Humans communicate based on meaning and context. Semantics help computers identify the structure of sentences and the most relevant elements of a text in order to understand the topic that is being discussed. For example, if a text contains words like election, democrat and republican or budget, taxes and inflation, the computer understands that the topics discussed are American politics and economics.
Examples of natural language processing in practice
In recent years, because of the availability of big data, powerful computing and enhanced algorithms, natural language processing has been rapidly advancing and transforming businesses. It’s now widely used across an array of industries. We have listed some interesting examples below:
- NLP is widely used in the translation industry. Many localisation companies use machine translation to help their translators work more efficiently. When the text is already largely translated by machine, it saves them valuable time and the number of words they can translate daily increases.
- Search engines use natural language processing to come up with relevant search results based on similar search behaviour or user intent. By using NLP, the average person finds what they’re looking for.
- NLP is also used for email filters. The spam filter has been around for quite some time now, but Gmail’s email classification is one of the newer NLP applications. Based on the content of the emails that come in, Gmail now also recognises to which of the three categories (primary, social or promotions) the emails belong. This helps users determine which emails are important and need a quick response, and which emails they probably want to delete.
- We also see the use of natural language processing in healthcare. It can be used for streamlining patient information or for apps that convert sign language into text. The latter enables deaf people to communicate with people who don’t know how to use sign language.
- NLP is even being used in the aircraft maintenance industry. It helps mechanics find useful information from aircraft manuals that have hundreds of pages, and it helps find meaning in the descriptions of problems reported by pilots or others working in the industry.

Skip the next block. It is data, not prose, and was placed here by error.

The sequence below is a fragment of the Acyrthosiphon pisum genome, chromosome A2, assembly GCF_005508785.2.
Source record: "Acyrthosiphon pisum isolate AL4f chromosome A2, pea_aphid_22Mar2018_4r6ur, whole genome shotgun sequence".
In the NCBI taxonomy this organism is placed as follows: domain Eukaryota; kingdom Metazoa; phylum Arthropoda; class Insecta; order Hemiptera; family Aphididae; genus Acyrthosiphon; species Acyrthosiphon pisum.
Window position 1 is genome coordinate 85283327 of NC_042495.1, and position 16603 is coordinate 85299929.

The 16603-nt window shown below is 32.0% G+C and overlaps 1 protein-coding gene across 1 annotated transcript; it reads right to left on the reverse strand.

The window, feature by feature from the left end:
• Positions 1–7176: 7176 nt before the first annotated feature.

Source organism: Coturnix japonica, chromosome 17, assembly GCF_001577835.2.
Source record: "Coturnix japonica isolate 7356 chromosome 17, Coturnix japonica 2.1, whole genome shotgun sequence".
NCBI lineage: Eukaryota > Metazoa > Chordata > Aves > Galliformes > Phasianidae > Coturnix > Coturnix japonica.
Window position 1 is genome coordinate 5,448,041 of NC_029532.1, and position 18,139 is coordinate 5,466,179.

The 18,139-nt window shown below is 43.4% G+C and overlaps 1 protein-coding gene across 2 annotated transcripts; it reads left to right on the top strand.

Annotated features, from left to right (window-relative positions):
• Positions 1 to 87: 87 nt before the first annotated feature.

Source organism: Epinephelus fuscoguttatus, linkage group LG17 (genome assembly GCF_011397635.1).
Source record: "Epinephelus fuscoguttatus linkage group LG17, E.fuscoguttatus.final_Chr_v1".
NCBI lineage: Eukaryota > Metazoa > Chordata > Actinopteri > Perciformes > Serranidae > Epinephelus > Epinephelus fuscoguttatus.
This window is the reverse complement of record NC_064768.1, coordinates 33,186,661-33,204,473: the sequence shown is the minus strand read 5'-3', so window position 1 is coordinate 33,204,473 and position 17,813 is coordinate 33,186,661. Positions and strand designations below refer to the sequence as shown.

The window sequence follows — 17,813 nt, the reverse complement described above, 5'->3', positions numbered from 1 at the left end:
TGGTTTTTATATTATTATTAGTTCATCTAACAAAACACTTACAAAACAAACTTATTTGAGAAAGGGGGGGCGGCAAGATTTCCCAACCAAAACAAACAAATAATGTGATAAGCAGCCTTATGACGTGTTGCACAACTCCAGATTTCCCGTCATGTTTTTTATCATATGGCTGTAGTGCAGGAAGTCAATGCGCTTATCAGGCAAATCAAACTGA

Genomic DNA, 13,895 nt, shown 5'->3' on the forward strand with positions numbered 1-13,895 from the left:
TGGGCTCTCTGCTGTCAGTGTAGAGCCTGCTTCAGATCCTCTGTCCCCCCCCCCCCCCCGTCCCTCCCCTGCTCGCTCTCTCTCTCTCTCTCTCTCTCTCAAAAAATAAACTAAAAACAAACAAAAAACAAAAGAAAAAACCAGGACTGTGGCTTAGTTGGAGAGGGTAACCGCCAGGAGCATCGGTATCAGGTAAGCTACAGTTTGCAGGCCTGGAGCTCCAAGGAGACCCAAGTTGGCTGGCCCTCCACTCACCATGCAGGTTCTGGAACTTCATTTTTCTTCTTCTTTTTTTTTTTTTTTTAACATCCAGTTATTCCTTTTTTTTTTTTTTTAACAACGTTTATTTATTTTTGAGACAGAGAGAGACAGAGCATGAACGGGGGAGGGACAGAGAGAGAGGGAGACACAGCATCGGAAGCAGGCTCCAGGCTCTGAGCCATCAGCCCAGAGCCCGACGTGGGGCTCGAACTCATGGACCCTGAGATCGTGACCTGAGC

Ways we use NLP at Textmetrics
What the examples above show is that there are numerous ways that NLP can improve how your company operates. That’s because human interaction is the driving force of most businesses. When you’re not too familiar with AI and NLP, though, it can be quite challenging to do it right. And having employees manually analyse all of the content that your company produces is almost impossible.
At Textmetrics, we offer a number of tools that use natural language processing to help organisations analyse their content and provide suggestions for improvements.
- A spell checker enables everyone in your organisation to create grammatically correct and error-free content.
- A tool to determine the language level of the content you’ve created. This is based on the European Language Framework.
- A tool to flag words that are gender-biased, providing suggestions and possible replacements based on the target audience you’re creating the content for.
- An algorithm-based program based on the needs of your organisation to help you standardise your communication according to your corporate identity.
Are you curious to know more about these tools, or do you want to find out if they could be of use in your organisation? Please let us know. Textmetrics is here to help!